A work in progress seminar with Steve Watson on January 11th, from 12pm to 1:30pm in Donald McIntyre Building 2S3.
EduTwitter may be a uniquely British or even English social-media phenomenon, but it has, in the last five years been the site of extraordinary activity involving teachers, educators and consultants in an online engagement about state school education. Much of EduTwitter can be characterised as a culture war, with reactionary ‘trad’ teachers involved in a battle of words, memes and ‘hot takes’ with progressively-minded educators or ‘progs’. Early last June, an observer remarked, “It is nearly the summer holidays, or as it is known on EduTwitter, the six-week hate”. The range of controversies include curriculum, pedagogy, behaviour management, inclusion and epistemology, with socially conservative – socially liberal attitudinal divisions.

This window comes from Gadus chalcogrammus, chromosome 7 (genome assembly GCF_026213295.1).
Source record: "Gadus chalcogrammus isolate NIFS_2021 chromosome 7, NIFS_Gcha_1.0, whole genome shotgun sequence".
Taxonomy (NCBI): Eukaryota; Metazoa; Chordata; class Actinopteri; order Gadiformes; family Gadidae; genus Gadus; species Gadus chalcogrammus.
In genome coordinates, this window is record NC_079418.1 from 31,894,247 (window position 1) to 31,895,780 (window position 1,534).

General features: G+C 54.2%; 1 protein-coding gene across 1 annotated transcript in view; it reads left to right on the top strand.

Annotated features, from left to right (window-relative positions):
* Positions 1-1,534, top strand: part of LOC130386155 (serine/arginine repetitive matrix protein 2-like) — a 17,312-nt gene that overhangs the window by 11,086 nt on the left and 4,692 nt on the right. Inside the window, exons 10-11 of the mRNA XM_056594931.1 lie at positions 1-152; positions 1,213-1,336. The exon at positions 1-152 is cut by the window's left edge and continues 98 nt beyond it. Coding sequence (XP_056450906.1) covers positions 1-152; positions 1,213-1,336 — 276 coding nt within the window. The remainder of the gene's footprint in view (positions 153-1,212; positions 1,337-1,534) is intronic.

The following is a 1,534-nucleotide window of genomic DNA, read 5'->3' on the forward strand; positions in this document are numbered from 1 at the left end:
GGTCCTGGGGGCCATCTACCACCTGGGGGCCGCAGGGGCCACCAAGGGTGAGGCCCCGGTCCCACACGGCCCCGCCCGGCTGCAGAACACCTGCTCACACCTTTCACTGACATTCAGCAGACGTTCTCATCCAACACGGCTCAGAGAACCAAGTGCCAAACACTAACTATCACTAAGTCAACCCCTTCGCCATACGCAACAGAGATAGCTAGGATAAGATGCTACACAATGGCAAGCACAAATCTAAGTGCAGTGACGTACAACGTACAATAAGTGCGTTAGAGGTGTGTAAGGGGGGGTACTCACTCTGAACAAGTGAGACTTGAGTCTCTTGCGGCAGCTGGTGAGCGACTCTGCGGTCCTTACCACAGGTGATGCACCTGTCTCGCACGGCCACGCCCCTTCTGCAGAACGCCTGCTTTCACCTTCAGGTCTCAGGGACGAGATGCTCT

In this session, I will present an account of research into culture wars and their underlying social, cultural and political causes. I want to explore the political economic context, the crisis of capitalism, the affordances of technology and the group behaviours of (online) crowds and mobs. I suggest that this example of an online culture war has analogues in other domains and on other issues. It represents a fulfilment of people’s need for libidinal politics as part of the post-truth post-liberal consensus. While there are possibilities for left emancipatory politics, it is the far right that often benefits from culture war in that a simple but brutal politic provides an immediate response to affective political urges. This can also be exploited (and there is much evidence that it has been) by capital to preserve itself through provoking divisions in a potentially unified intersectional class-based material form of politics.